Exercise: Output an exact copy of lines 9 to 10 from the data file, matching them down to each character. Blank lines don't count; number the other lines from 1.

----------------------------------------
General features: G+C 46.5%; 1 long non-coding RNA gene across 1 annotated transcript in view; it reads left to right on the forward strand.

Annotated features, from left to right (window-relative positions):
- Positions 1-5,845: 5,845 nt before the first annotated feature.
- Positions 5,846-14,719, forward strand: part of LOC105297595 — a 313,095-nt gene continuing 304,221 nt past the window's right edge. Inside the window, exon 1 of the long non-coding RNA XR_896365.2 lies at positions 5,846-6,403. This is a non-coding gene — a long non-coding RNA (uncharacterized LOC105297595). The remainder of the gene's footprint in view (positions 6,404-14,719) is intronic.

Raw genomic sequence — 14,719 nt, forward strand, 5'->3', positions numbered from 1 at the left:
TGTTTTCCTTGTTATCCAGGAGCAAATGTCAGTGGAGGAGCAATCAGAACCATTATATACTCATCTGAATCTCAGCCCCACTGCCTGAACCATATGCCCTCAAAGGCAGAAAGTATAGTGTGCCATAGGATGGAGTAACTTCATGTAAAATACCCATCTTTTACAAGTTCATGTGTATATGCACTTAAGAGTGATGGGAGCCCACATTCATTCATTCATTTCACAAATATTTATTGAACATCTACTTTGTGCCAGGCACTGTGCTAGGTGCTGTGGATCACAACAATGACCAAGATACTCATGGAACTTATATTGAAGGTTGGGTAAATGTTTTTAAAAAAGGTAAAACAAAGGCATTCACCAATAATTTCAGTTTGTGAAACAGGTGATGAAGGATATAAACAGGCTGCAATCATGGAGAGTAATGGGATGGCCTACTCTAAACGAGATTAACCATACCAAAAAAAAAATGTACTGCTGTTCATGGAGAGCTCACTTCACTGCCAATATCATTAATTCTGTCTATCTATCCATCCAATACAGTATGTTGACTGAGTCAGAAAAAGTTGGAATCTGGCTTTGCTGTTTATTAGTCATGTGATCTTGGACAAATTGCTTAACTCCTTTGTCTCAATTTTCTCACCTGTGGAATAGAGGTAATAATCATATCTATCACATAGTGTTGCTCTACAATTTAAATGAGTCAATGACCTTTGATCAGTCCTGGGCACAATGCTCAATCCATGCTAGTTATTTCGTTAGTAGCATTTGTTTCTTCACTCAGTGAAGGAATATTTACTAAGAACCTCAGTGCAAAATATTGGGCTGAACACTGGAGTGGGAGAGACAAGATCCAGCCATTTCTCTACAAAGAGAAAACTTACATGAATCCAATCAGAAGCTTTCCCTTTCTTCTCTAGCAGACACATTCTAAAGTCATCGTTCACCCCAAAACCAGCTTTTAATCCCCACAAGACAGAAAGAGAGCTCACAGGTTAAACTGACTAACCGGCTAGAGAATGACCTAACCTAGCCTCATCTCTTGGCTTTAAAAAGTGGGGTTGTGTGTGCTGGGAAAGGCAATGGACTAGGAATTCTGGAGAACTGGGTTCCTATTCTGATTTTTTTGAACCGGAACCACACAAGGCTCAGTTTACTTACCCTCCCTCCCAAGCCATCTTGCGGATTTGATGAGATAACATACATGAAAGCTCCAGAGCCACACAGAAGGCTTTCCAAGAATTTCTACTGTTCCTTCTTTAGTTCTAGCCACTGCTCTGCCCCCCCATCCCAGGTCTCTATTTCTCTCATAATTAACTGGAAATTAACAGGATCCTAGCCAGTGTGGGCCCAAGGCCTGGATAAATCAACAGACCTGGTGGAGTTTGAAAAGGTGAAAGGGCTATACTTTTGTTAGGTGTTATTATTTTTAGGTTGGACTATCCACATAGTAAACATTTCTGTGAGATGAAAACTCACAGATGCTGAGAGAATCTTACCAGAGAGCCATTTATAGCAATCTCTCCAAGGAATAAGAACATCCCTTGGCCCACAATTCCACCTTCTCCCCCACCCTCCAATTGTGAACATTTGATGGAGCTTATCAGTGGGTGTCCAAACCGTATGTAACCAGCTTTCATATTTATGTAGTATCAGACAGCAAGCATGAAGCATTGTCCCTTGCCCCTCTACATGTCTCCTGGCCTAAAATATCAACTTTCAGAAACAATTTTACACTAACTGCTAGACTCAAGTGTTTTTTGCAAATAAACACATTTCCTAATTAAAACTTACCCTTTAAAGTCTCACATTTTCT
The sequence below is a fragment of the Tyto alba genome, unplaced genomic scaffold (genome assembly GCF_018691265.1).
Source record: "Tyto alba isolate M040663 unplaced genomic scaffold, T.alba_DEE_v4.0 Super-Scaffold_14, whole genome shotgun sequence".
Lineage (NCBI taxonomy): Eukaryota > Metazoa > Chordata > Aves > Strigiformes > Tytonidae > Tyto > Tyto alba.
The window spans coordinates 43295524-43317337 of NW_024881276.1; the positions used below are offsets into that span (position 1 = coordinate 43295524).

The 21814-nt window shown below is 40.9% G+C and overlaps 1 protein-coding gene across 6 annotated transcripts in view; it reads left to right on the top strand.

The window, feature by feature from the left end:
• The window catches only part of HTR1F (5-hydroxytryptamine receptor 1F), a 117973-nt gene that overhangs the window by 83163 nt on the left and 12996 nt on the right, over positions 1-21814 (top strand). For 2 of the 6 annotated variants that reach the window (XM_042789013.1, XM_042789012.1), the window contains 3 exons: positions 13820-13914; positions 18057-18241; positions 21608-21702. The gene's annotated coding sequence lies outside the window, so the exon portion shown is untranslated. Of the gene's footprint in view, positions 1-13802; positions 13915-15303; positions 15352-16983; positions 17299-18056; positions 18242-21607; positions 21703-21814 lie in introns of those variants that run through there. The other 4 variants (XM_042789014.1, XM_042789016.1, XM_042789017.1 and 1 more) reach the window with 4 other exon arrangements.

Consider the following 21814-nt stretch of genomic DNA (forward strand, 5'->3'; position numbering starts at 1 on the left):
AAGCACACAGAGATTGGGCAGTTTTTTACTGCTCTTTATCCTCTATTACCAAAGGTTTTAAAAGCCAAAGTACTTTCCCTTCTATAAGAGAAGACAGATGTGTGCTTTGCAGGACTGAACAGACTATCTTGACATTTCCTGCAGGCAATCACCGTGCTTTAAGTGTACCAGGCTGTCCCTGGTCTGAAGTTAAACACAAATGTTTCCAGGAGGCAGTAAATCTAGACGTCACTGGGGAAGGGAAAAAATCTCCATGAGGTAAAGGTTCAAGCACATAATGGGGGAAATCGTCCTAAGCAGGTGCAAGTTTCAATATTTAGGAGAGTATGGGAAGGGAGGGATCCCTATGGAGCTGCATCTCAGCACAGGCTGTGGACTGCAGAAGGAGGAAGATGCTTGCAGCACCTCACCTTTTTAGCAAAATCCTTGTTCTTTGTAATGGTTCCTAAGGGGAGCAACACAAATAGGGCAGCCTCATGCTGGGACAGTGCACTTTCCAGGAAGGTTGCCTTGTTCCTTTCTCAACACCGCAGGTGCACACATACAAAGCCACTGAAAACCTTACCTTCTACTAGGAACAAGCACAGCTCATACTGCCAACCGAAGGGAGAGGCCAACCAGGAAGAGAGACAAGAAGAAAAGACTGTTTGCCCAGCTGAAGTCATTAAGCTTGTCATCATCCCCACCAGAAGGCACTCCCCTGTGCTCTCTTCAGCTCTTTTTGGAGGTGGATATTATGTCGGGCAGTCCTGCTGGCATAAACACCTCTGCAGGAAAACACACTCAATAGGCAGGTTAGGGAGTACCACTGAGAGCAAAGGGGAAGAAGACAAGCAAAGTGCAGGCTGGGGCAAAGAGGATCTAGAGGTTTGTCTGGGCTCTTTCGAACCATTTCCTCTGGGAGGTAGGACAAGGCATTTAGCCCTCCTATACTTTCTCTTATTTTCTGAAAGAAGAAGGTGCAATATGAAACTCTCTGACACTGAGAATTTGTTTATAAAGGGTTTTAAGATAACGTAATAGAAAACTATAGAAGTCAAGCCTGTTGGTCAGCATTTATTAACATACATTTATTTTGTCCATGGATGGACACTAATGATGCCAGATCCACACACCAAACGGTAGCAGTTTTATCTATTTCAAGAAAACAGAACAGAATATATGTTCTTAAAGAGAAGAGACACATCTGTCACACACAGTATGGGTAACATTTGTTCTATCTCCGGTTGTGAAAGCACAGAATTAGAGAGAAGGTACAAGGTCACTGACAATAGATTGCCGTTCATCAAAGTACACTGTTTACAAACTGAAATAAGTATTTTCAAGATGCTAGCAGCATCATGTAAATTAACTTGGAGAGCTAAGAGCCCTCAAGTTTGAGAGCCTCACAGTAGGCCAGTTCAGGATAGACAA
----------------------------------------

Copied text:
Lineage (NCBI taxonomy): Eukaryota > Metazoa > Chordata > Aves > Strigiformes > Tytonidae > Tyto > Tyto alba.
The window spans coordinates 43295524-43317337 of NW_024881276.1; the positions used below are offsets into that span (position 1 = coordinate 43295524).